We live in the tension of being comfortable with our brokenness and being compelled towards greater holiness.

brokenness and holiness

Both are reality. We are loved, and we are pushed. We are called to give Christ our burdens, and we are called to take up our crosses.


This is life in the in between. The already and not yet of God’s kingdom.


Christ sits with us in our sorrows, shares in our humanity, and pours on us His redemption.


He asks us to do the same for one another: to neither discount the pain, nor give up the hope.


It is in the tension of both that life is lived. It is in the fullness of the in between, we find our peace in Christ.


Five Minute FridayThis post is linking up with Lisa Jo Baker’s Five Minute Friday. A weekly prompt with strict instructions: write for 5 minutes and post. No over-editing. No do-overs. An practice of freedom. A way to let go of perfectionism. An exercise for some not often used writing muscles. Read more posts or link up over there. Today’s prompt was: IN BETWEEN. (Full disclosure: I write the post in 5 minutes, but I take a little extra time to create a graphic to go with it. I think that's still okay according to the rules...)

The Myth of Before and After

  I think television sitcoms have ruined us.


We watch them and think that resolution is normal. That we should expect that people make up after fights. That overtime, people learn from their mistakes. That we grow and develop and mature.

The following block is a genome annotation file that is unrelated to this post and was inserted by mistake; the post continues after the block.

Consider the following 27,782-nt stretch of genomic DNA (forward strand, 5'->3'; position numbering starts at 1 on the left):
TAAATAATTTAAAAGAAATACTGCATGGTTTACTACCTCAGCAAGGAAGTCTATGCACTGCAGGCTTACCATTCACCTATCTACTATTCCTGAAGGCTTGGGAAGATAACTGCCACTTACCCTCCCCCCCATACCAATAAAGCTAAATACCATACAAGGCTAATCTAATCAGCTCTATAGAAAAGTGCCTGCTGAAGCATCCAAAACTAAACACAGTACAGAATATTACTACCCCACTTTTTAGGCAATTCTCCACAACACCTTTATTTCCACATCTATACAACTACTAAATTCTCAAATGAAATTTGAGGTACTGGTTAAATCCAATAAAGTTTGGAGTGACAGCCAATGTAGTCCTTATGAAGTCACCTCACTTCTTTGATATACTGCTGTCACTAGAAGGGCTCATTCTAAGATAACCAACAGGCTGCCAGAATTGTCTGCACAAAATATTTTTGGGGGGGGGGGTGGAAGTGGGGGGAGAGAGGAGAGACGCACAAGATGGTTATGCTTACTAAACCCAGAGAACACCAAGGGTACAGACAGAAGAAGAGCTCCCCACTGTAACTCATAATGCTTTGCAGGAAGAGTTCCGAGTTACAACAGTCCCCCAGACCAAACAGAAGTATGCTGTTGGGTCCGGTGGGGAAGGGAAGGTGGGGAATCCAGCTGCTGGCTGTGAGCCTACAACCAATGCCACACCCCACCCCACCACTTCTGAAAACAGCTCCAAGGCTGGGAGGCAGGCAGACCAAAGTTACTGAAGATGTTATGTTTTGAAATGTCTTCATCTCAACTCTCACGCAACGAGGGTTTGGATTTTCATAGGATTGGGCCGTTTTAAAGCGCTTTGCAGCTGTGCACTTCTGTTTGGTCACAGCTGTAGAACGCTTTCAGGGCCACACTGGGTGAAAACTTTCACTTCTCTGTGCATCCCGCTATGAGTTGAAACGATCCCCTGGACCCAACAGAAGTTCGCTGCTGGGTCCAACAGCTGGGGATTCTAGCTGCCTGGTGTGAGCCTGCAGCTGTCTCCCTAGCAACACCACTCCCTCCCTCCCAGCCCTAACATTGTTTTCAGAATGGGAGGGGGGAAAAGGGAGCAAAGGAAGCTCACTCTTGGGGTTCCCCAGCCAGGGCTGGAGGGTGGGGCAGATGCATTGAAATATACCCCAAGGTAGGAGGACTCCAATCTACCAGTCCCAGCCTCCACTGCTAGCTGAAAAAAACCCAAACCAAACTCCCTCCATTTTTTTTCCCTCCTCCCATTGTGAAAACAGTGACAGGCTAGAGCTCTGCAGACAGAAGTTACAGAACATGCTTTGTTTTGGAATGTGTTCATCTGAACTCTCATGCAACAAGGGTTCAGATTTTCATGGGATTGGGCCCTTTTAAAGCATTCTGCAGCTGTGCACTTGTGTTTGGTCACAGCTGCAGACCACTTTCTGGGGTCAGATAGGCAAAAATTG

We approach faith with this expectation for resolution. There are so many before and after stories of conversion. We were this way before Christ, but now we are different. Better.


We like to treat life like a math equation. Before Me + Faith = A Better Me. An After Me.


In reality, life is not linear. There is not so much an after, but a during.


Life is less like a math equation, and more like a painting. Each day, more layers of paint are added to us. Layers that effect how we reflect the light. Some layers that give us depth and richness. Some layers that will need to be painted over by the Artist at some point in the future.


unfinished masterpiecesWe are unfinished masterpieces. Beautiful and redeemed, but far from complete.


I think about this with the story of the prodigal son. We know he ran away. We know there was a party when he came back. But what about life after the party? Did he stay mistake free? Did he and his brother reconcile? Did he squander money and run away again? If so, what was the welcome like the next time?


There is so much we don’t know. But what we do know is this. The Father’s love for him never changed.


In the before, in the after, and in the during that makes up this long and layered life, the Father is never far from us. He never stops painting. He never stops revealing beauty in and through our lives. He never stops giving us His love.


Five Minute FridayThis post is linking up with Lisa Jo Baker’s Five Minute Friday. A weekly prompt with strict instructions: write for 5 minutes and post. No over-editing. No do-overs. An exercise in freedom. A way to let go of perfectionism. An exercise for some not often used writing muscles. Read more posts or link up over there. Today's prompt was: After.


P.S. There is still time to enter the give away of the Life After Art book. A winner will be announced at 2 pm central time. Simply leave a comment on this post to enter!